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WHAT YOU SHOULD KNOW THIS MORNING
By Evan Annett (@kingdomofevan)
> Prime Minister Justin Trudeau's cabinet is looking at fast-tracking infrastructure projects, including energy retrofits and transit and social-housing spending, to help shore up the Canadian economy against a declining dollar and oil prices, Ottawa bureau chief Robert Fife reports this morning. For reference, here's our party platform comparison tool so you can see what the Liberals had originally promised on infrastructure during the election. You can also check out the full Liberal platform document here.
> Celebrity businessman and former Dragon's Den panellist Kevin O'Leary is musing about a run in the Conservative Party leadership race, CBC reported Thursday. Mr. O'Leary also said he was inspired by the Donald Trump campaign in the U.S. Republican race, saying he thinks Mr. Trump is "smart as a fox." If he does enter the race, it could be a contentious one. Citing party sources, the National Post's John Ivison says the Tories' plans to set rules for the leadership contest are fracturing, and the Ottawa Citizen reports that the party could begin the process of selecting its next leader as early as next month.
> Lloyd Axworthy, a former Chrétien-era Liberal foreign minister, says the government should rethink its controversial $15-billion deal to sell light-armoured vehicles to Saudi Arabia. Here's a primer on what we know so far about that deal.
> With low energy prices hitting Alberta's NDP government in the pocketbook, the province will freeze the salaries of a quarter of its civil servants for the next two years, Finance Minister Joe Ceci announced Wednesday.
> Syrian refugees coming to Canada are going to get temporary housing in military bases while the government tries to find them permanent homes, Immigration Minister John McCallum says.
> Finance Minister Bill Morneau says he's open to the idea of adding women to Canadian banknotes.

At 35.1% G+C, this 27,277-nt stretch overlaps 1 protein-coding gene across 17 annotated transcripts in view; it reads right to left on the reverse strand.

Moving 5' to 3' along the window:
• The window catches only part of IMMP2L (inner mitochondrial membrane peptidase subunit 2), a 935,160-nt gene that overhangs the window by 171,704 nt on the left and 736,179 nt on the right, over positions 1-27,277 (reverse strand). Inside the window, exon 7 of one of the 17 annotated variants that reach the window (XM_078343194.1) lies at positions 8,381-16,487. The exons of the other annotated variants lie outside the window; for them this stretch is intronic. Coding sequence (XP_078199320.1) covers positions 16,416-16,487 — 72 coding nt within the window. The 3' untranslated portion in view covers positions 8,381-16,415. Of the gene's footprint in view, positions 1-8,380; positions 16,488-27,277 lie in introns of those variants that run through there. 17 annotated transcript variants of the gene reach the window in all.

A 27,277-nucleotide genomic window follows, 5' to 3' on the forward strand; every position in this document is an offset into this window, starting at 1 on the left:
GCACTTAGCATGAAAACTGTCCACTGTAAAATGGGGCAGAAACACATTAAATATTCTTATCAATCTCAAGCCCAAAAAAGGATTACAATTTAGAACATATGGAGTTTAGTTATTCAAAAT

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WHAT EVERYONE'S TALKING ABOUT
"One suspects Davos is the sort of event Mr. Trudeau and the young policy geeks who surround him find irresistible. … It may not matter if the Liberals come in for criticism over their Swiss sojourn. The kind of people who will shake their heads at Mr. Trudeau deep-diving into Davos are the kind of people who are unlikely to vote for him anyway. But Mr. Trudeau's base will approve."
– John Ibbitson (for subscribers) on Justin Trudeau's travel plans for the Davos summit.
Jeffrey Simpson (Globe and Mail, for subscribers): "Energy East will test Mr. Trudeau's government, which suggests it wants a "balanced" energy policy, but thus far hasn't provided any evidence that it means what it says."
Konrad Yakabuski (Globe and Mail): "[Ontario Premier Kathleen] Wynne, like her predecessor Dalton McGuinty, has kowtowed to the public sector unions, reaping the payoff on election day. ... Is it any wonder that public-sector compensation, excluding doctors' salaries, rose at almost three times the rate of inflation in Ontario between 2005 and 2014? That the provincial debt has more than doubled to $300-billion and the debt-to-GDP ratio has surpassed 40 per cent?"
Desmond Cole (Toronto Star): "In the terrifying surveillance state we live in, you don't have to commit a crime to be criminalized. You don't even have to interact directly with people for their criminal records to be used to tarnish you. The government can accuse you of associating with a criminal, but not name him. Perhaps most shockingly, the government can suggest you are hanging out with a disreputable person, even as it uses the testimony of that apparently shady person against you."
Terry Glavin (National Post): "As Prime Minister Justin Trudeau's fresh young Team Canada recruits go about the business of entrenching the decrepit Liberal party establishment's mishmash of cynical and starry-eyed obsequies to Beijing as the new government's signature foreign policy and international trade strategy, the least the rest of us should expect is that we not be taken for fools and treated like idiots."
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